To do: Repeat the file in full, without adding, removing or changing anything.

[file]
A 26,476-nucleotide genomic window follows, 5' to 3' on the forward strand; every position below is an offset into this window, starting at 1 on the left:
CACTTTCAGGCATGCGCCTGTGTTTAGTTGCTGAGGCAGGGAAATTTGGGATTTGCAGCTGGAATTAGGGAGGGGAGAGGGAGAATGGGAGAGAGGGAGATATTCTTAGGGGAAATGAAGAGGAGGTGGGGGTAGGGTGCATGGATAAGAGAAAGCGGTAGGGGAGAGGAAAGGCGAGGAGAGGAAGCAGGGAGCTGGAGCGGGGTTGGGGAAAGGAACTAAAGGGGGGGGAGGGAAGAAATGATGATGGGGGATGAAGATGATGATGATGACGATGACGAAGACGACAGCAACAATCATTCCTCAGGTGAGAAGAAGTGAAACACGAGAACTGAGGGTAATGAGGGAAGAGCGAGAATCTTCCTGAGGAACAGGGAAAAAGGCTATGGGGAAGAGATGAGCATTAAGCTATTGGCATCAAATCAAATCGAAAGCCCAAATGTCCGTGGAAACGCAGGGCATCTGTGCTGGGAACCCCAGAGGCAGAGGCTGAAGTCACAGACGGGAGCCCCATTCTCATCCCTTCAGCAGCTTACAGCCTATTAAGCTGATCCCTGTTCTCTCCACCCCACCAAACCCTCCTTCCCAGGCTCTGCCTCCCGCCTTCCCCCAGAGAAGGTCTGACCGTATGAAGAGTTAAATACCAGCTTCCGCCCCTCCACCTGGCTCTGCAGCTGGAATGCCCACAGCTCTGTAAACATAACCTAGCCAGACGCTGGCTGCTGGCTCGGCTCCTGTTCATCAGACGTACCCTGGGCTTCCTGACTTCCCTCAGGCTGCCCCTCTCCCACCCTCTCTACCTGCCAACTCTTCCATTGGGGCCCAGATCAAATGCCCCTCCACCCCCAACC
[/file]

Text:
A 26,476-nucleotide genomic window follows, 5' to 3' on the forward strand; every position below is an offset into this window, starting at 1 on the left:
CACTTTCAGGCATGCGCCTGTGTTTAGTTGCTGAGGCAGGGAAATTTGGGATTTGCAGCTGGAATTAGGGAGGGGAGAGGGAGAATGGGAGAGAGGGAGATATTCTTAGGGGAAATGAAGAGGAGGTGGGGGTAGGGTGCATGGATAAGAGAAAGCGGTAGGGGAGAGGAAAGGCGAGGAGAGGAAGCAGGGAGCTGGAGCGGGGTTGGGGAAAGGAACTAAAGGGGGGGGAGGGAAGAAATGATGATGGGGGATGAAGATGATGATGATGACGATGACGAAGACGACAGCAACAATCATTCCTCAGGTGAGAAGAAGTGAAACACGAGAACTGAGGGTAATGAGGGAAGAGCGAGAATCTTCCTGAGGAACAGGGAAAAAGGCTATGGGGAAGAGATGAGCATTAAGCTATTGGCATCAAATCAAATCGAAAGCCCAAATGTCCGTGGAAACGCAGGGCATCTGTGCTGGGAACCCCAGAGGCAGAGGCTGAAGTCACAGACGGGAGCCCCATTCTCATCCCTTCAGCAGCTTACAGCCTATTAAGCTGATCCCTGTTCTCTCCACCCCACCAAACCCTCCTTCCCAGGCTCTGCCTCCCGCCTTCCCCCAGAGAAGGTCTGACCGTATGAAGAGTTAAATACCAGCTTCCGCCCCTCCACCTGGCTCTGCAGCTGGAATGCCCACAGCTCTGTAAACATAACCTAGCCAGACGCTGGCTGCTGGCTCGGCTCCTGTTCATCAGACGTACCCTGGGCTTCCTGACTTCCCTCAGGCTGCCCCTCTCCCACCCTCTCTACCTGCCAACTCTTCCATTGGGGCCCAGATCAAATGCCCCTCCACCCCCAACC